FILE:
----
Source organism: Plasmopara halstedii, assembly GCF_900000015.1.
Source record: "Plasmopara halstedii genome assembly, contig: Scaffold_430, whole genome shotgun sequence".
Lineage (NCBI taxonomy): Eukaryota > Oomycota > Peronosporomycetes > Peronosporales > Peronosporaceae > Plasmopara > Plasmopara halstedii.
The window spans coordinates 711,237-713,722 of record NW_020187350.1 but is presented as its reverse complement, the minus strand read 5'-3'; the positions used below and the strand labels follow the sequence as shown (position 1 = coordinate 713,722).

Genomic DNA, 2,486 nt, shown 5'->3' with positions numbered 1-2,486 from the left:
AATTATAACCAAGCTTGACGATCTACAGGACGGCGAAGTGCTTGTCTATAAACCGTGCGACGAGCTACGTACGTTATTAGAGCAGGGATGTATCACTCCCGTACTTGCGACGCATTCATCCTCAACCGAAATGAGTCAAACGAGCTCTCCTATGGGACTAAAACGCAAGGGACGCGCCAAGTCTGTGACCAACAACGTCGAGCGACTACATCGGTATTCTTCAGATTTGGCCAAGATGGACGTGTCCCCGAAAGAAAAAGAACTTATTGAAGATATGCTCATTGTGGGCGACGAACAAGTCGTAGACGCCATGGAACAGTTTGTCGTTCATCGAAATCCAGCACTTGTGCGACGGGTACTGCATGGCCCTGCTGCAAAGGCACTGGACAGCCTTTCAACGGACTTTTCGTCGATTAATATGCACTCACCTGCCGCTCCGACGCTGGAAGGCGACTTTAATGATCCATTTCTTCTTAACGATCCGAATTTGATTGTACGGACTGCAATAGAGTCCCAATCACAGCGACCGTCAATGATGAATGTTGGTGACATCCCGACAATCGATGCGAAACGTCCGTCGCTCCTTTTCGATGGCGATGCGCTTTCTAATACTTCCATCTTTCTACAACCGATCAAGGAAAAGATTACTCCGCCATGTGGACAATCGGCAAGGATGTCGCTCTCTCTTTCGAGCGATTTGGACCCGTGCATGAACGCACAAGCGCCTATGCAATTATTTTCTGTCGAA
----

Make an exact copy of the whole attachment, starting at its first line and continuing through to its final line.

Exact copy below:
Source organism: Plasmopara halstedii, assembly GCF_900000015.1.
Source record: "Plasmopara halstedii genome assembly, contig: Scaffold_430, whole genome shotgun sequence".
Lineage (NCBI taxonomy): Eukaryota > Oomycota > Peronosporomycetes > Peronosporales > Peronosporaceae > Plasmopara > Plasmopara halstedii.
The window spans coordinates 711,237-713,722 of record NW_020187350.1 but is presented as its reverse complement, the minus strand read 5'-3'; the positions used below and the strand labels follow the sequence as shown (position 1 = coordinate 713,722).

Genomic DNA, 2,486 nt, shown 5'->3' with positions numbered 1-2,486 from the left:
AATTATAACCAAGCTTGACGATCTACAGGACGGCGAAGTGCTTGTCTATAAACCGTGCGACGAGCTACGTACGTTATTAGAGCAGGGATGTATCACTCCCGTACTTGCGACGCATTCATCCTCAACCGAAATGAGTCAAACGAGCTCTCCTATGGGACTAAAACGCAAGGGACGCGCCAAGTCTGTGACCAACAACGTCGAGCGACTACATCGGTATTCTTCAGATTTGGCCAAGATGGACGTGTCCCCGAAAGAAAAAGAACTTATTGAAGATATGCTCATTGTGGGCGACGAACAAGTCGTAGACGCCATGGAACAGTTTGTCGTTCATCGAAATCCAGCACTTGTGCGACGGGTACTGCATGGCCCTGCTGCAAAGGCACTGGACAGCCTTTCAACGGACTTTTCGTCGATTAATATGCACTCACCTGCCGCTCCGACGCTGGAAGGCGACTTTAATGATCCATTTCTTCTTAACGATCCGAATTTGATTGTACGGACTGCAATAGAGTCCCAATCACAGCGACCGTCAATGATGAATGTTGGTGACATCCCGACAATCGATGCGAAACGTCCGTCGCTCCTTTTCGATGGCGATGCGCTTTCTAATACTTCCATCTTTCTACAACCGATCAAGGAAAAGATTACTCCGCCATGTGGACAATCGGCAAGGATGTCGCTCTCTCTTTCGAGCGATTTGGACCCGTGCATGAACGCACAAGCGCCTATGCAATTATTTTCTGTCGAA